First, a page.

FACT 1: Liquidity can be a feature but is not necessarily a benefit. The liquid alt juggernaut following the GFC drawdown was product driven and played right into the scarred tendencies of the average retail investor. Our industry took very sophisticated strategies that were largely unconstrained re leverage, liquidity, transparency, position sizing, and regulation, and then jammed them into a highly regulated T+1 wrapper, and expected it all to end up with a differentiated offering #LOL.

FACT 2: Private Equity is NOT an asset class. There is a lot of talk about the amount of dry powder, rising deal multiples, and the number of active funds that invite increased efficiencies, all of which are the enemy of alpha. Median returns vs the public equity market are undifferentiated (see Cliffwater chart below courtesy of the FT), and manager selection (and their underlying strategies) matters a lot. If the better resourced public pension plans could not muster any meaningful ‘asset class’ premium over the last decade, even at the top quartile, how does the mass-affluent stand a chance?

Picture 1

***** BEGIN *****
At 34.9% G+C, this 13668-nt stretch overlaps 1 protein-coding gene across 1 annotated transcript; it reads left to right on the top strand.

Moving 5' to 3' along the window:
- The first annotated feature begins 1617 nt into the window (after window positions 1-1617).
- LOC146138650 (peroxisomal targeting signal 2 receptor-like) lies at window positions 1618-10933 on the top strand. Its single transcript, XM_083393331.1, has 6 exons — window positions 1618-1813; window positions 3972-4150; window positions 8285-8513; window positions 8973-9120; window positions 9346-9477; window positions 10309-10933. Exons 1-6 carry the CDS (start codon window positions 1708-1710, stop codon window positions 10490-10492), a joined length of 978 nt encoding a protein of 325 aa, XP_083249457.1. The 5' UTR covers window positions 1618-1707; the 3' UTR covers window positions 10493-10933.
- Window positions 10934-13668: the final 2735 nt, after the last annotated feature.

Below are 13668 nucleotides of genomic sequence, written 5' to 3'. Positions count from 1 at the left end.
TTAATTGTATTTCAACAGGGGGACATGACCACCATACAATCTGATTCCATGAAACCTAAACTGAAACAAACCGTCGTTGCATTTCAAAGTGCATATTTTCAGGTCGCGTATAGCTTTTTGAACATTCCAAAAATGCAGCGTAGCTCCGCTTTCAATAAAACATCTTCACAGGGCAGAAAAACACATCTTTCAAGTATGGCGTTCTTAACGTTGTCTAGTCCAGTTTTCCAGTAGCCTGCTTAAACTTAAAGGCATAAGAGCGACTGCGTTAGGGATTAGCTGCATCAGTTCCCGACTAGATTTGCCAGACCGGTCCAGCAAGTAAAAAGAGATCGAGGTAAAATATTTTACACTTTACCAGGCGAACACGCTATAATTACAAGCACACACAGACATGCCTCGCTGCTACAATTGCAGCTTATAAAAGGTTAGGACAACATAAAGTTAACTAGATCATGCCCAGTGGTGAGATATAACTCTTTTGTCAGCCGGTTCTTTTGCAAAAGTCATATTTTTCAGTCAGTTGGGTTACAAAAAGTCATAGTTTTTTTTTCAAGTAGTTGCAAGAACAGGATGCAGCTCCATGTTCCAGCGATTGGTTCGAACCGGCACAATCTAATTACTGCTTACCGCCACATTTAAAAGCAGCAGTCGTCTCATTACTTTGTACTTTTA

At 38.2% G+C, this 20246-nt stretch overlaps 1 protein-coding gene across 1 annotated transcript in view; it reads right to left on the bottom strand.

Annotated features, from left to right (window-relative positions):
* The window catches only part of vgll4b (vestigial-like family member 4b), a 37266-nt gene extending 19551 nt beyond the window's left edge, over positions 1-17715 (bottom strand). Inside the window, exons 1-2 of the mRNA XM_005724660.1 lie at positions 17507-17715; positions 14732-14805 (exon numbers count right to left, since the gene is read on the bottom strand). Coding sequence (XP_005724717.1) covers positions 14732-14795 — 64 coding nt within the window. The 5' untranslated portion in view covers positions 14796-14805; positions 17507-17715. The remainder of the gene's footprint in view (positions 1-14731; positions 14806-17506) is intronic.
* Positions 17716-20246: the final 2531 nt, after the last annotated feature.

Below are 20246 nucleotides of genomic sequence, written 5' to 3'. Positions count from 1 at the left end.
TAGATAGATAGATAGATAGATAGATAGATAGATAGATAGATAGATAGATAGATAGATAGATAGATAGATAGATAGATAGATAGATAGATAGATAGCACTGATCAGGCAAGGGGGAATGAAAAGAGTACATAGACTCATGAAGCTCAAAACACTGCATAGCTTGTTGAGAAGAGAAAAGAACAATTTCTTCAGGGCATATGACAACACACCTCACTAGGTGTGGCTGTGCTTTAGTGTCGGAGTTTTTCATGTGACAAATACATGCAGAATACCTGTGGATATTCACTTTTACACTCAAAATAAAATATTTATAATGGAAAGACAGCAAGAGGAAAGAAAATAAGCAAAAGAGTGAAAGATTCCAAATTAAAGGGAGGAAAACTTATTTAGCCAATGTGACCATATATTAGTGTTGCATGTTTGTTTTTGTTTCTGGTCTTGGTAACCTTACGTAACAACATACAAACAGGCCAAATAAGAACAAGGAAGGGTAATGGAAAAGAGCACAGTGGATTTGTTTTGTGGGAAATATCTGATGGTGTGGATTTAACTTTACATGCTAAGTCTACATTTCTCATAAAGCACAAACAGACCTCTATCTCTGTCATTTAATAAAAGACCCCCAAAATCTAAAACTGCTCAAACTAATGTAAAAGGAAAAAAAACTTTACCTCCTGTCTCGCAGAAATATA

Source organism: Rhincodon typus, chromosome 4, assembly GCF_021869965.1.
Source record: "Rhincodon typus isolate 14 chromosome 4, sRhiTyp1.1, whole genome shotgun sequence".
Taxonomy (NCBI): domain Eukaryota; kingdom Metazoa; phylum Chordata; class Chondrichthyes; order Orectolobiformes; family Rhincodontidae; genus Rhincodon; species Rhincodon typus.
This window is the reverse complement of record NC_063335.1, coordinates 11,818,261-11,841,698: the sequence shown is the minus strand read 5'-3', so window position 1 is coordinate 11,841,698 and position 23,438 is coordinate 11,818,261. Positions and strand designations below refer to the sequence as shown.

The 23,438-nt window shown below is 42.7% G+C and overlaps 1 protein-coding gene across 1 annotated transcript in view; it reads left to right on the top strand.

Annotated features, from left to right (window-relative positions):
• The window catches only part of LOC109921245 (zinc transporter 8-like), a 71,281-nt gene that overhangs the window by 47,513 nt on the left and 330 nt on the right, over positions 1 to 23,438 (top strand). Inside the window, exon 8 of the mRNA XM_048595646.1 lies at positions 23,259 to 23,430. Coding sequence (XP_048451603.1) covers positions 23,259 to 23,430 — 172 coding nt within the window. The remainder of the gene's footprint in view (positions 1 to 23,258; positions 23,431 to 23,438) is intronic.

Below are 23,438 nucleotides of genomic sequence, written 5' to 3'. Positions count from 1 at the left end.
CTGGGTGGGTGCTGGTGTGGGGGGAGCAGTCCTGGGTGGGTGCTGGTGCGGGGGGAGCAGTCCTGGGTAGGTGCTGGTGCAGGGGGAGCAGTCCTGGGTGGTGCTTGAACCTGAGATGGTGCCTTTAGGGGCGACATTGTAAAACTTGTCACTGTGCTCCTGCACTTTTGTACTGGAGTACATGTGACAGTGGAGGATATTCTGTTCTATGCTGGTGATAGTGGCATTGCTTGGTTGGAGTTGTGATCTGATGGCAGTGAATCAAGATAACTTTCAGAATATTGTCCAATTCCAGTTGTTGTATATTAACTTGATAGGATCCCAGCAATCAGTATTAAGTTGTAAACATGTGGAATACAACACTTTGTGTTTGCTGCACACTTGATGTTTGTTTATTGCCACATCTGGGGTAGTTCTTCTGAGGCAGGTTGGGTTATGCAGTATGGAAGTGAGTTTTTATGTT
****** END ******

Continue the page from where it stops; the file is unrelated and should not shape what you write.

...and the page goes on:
FACT 3: Return expectations must be grounded in reality. In the annals of institutional investing, the most sophisticated lot is often seen as the university endowment or sovereign wealth fund. Their calls on capital are not driven by specific contractual obligations to individual pensioners, so (as the story goes), they can afford to be even longer-term in their outlook. The Abu Dhabi Investment Authority is certainly a card-carrying member of this club and their 2020 Annual Review is a fascinating read. Their overarching investment theme is ‘resiliency’, and they are rightfully quite proud of their 30-year annualized return of 7.2% (not a typo!). Interestingly they describe the current competition for PE investment opportunities as ‘remaining intense or even accelerating.’… this should be a page one disclosure in the democratization pitchbook.